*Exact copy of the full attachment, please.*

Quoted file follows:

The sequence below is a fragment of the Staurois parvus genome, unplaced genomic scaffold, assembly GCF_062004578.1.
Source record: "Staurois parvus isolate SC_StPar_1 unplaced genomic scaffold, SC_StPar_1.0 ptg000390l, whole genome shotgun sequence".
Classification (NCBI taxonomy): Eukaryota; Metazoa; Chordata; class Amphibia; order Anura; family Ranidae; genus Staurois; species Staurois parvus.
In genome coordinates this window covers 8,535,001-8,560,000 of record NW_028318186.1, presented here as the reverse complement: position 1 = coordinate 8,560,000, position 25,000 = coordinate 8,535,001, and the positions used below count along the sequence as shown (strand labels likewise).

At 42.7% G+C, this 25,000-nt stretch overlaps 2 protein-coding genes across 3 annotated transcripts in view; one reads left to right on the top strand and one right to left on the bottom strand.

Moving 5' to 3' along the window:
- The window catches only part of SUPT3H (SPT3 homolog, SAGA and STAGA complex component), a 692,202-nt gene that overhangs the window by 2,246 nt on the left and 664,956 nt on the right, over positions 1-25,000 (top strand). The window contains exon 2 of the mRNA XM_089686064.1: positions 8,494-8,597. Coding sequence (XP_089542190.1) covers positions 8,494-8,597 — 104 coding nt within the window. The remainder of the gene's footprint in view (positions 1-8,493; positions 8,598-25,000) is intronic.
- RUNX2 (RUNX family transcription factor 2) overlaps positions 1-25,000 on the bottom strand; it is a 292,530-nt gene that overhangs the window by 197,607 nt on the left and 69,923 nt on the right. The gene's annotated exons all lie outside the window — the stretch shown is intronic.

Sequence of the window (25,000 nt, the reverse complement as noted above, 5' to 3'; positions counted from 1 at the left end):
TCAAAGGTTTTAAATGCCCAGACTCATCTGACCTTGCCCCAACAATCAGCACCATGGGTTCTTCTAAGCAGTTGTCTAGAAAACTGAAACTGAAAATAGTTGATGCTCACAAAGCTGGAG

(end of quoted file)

The sequence below is a fragment of the Staurois parvus genome, unplaced genomic scaffold, assembly GCF_062004578.1.
Source record: "Staurois parvus isolate SC_StPar_1 unplaced genomic scaffold, SC_StPar_1.0 ptg000390l, whole genome shotgun sequence".
Classification (NCBI taxonomy): Eukaryota; Metazoa; Chordata; class Amphibia; order Anura; family Ranidae; genus Staurois; species Staurois parvus.
In genome coordinates this window covers 8,535,001-8,560,000 of record NW_028318186.1, presented here as the reverse complement: position 1 = coordinate 8,560,000, position 25,000 = coordinate 8,535,001, and the positions used below count along the sequence as shown (strand labels likewise).

At 42.7% G+C, this 25,000-nt stretch overlaps 2 protein-coding genes across 3 annotated transcripts in view; one reads left to right on the top strand and one right to left on the bottom strand.

Moving 5' to 3' along the window:
- The window catches only part of SUPT3H (SPT3 homolog, SAGA and STAGA complex component), a 692,202-nt gene that overhangs the window by 2,246 nt on the left and 664,956 nt on the right, over positions 1-25,000 (top strand). The window contains exon 2 of the mRNA XM_089686064.1: positions 8,494-8,597. Coding sequence (XP_089542190.1) covers positions 8,494-8,597 — 104 coding nt within the window. The remainder of the gene's footprint in view (positions 1-8,493; positions 8,598-25,000) is intronic.
- RUNX2 (RUNX family transcription factor 2) overlaps positions 1-25,000 on the bottom strand; it is a 292,530-nt gene that overhangs the window by 197,607 nt on the left and 69,923 nt on the right. The gene's annotated exons all lie outside the window — the stretch shown is intronic.

Sequence of the window (25,000 nt, the reverse complement as noted above, 5' to 3'; positions counted from 1 at the left end):
TCAAAGGTTTTAAATGCCCAGACTCATCTGACCTTGCCCCAACAATCAGCACCATGGGTTCTTCTAAGCAGTTGTCTAGAAAACTGAAACTGAAAATAGTTGATGCTCACAAAGCTGGAG